Vocal Polyps and Nodules Workup

Updated: May 22, 2019
  • Author: Robert A Buckmire, MD; Chief Editor: Arlen D Meyers, MD, MBA  more...
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Workup

Imaging Studies

Gomaa et al studied the value of high-resolution ultrasonography in the diagnosis of laryngeal lesions that had already been detected with rigid endoscopy. They concluded that it is an alternative technique for diagnosing some lesions, particularly small subglottic lesions. [16]

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Other Tests

No specific laboratory studies are singularly diagnostic of these conditions. Measurements within a voice laboratory, including aerodynamic, acoustic, and videostroboscopic baselines (as well as a high-quality audio recording of the patient's voice) are all helpful for appropriate pretreatment and posttreatment documentation. Lastly, clinician and patient perceptual measures are commonly performed to more subjectively gauge the impact of the vocal disability and improvement.

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Diagnostic Procedures

Videostrobolaryngoscopy is far more sensitive for detecting laryngeal lesions when compared with other indirect laryngoscopy techniques because of its ability to demonstrate subtle differences in the appearance, pliability, and mucosal wave characteristics (ie, symmetry, periodicity, amplitude, vertical phase difference) of the TVF cover.

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Histologic Findings

On a structural level, a significant body of work has been performed to identify pathologic structural characteristics of benign vocal cord lesions and from this to infer pathogenesis. Immunohistochemical characterization of the extracellular matrix of excised, clinically diagnosed, benign laryngeal lesions revealed nodules to more commonly have a thickened basement membrane zone (BMZ) and dense fibronectin arrangement within the superficial lamina propria (LP), as compared with those diagnosed as polyps. These polypoid lesions tended to exhibit an unaltered BMZ thickness and to have fibronectin depositions clustered around neovasculature.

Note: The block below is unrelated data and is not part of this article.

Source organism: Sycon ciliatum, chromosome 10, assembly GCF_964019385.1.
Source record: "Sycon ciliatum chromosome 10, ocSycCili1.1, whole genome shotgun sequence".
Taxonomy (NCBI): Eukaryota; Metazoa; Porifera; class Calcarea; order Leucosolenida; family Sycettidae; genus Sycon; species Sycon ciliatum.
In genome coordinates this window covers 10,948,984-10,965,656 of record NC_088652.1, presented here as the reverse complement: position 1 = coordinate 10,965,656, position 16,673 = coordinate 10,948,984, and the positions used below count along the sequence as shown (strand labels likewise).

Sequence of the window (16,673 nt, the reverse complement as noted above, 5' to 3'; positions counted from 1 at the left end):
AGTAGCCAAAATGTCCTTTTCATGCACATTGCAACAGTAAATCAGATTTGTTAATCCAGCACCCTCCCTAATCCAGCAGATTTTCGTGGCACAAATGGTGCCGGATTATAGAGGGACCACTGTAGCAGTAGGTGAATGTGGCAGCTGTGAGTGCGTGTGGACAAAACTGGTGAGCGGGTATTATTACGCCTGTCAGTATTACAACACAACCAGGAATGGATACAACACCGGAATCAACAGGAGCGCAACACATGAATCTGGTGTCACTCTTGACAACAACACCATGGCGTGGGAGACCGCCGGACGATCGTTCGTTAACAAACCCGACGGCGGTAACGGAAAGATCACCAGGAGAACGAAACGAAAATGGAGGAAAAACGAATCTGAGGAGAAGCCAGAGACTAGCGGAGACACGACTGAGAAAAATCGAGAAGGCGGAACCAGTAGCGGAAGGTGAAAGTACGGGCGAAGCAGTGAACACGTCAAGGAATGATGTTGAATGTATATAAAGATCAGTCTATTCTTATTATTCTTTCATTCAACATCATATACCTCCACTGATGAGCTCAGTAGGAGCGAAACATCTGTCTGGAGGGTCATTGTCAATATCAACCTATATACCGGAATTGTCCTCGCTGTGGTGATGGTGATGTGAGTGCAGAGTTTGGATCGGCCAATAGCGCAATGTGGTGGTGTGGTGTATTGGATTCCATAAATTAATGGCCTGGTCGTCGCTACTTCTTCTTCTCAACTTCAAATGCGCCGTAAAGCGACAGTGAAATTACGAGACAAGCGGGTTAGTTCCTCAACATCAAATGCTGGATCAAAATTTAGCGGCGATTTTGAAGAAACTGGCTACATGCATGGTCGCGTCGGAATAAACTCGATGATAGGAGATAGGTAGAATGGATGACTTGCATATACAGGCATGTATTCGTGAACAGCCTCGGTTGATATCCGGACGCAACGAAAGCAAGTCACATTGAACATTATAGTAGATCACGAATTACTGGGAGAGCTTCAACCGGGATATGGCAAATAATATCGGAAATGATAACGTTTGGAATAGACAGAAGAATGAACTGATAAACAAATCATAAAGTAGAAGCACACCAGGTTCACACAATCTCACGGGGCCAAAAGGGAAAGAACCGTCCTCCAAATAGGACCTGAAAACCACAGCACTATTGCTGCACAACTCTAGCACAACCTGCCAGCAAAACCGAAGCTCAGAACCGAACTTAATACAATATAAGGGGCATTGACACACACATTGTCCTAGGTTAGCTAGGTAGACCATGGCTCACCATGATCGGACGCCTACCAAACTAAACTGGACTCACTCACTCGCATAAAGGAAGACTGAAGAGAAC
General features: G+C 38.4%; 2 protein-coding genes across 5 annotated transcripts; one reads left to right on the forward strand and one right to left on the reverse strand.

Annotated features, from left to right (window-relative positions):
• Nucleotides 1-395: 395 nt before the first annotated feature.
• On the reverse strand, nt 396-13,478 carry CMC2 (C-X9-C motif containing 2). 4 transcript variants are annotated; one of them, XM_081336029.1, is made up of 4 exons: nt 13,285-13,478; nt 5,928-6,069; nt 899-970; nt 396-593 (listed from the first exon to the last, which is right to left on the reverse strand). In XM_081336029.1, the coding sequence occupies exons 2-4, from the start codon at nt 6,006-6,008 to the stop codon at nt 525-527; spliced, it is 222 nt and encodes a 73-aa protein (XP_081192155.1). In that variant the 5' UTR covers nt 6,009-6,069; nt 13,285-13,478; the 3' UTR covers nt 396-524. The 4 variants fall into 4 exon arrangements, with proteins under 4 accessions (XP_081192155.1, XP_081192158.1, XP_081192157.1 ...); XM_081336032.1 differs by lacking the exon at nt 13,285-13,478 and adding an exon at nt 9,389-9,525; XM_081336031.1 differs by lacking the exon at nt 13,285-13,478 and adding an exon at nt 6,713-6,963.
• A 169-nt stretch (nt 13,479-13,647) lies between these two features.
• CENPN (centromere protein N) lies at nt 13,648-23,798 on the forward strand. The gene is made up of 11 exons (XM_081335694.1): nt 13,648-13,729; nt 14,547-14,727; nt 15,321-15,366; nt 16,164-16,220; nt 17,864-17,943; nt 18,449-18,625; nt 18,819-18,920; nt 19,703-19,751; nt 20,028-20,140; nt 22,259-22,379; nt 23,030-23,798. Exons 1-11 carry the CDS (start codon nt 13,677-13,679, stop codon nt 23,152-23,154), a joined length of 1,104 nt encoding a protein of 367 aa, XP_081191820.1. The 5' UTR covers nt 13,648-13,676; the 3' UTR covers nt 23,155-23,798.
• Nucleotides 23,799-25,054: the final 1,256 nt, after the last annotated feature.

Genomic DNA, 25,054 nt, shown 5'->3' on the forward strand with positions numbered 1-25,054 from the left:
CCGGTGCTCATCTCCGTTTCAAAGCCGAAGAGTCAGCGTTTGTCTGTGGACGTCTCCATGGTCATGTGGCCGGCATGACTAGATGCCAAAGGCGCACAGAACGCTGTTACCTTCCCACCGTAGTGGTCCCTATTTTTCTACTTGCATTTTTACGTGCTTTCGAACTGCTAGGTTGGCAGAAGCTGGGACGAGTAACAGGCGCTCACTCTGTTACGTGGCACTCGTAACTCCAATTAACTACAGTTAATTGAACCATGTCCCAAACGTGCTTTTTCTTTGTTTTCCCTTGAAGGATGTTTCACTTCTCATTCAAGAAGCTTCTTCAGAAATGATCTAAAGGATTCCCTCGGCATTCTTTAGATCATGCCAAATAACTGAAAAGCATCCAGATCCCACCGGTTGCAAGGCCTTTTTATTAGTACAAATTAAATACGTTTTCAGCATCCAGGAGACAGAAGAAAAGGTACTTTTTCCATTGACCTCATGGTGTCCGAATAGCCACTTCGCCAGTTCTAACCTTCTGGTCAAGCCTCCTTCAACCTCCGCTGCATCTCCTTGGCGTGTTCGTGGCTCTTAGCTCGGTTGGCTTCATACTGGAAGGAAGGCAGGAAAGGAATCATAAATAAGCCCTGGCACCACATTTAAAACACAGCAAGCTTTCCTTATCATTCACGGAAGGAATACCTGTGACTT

These patterns of structural deviation from the normal layered microanatomy of the TVF have been reported previously. In 1995, Gray et al formulated a theory of causation and pathologic response, hypothesizing as follows: "The vocal folds sustain enough injury to lead to BMZ disruption and injury to the superficial layer of the lamina propria. The injury, if repetitive, leads to aberrant healing and a fibroblastic response involving increased fibronectin deposition." [17]

On an ultrastructural level, nodules tend to demonstrate epithelial changes in the form of increased thickness, gaping of the intracellular junctions, and absence of the basal lamina. These changes were much less prominent in the polyps examined. Conversely, polyps tended to show variable pathologic patterns; some demonstrated marked vascularity, and others had hyaline stromal changes. The authors interpreted differences as perhaps indicative of a more long-standing exposure to injurious agents in the case of VFNs; they interpreted "microstromal hemorrhages" as potentially playing a role in the formation of VFPs. Gray et al speculated that the heterogeneous findings might be due to the stage in the life cycle of the polyp examined. [8]

A prospective, histopathologic study by Effat and Milad indicated that in comparison with vocal polyps in nonsmokers, those in people who do smoke tend to be larger and to display increased keratinization, dysplasia, basement membrane thinning, and hyaline degeneration. The study examined polyps from 29 patients, including smokers and nonsmokers. [18]

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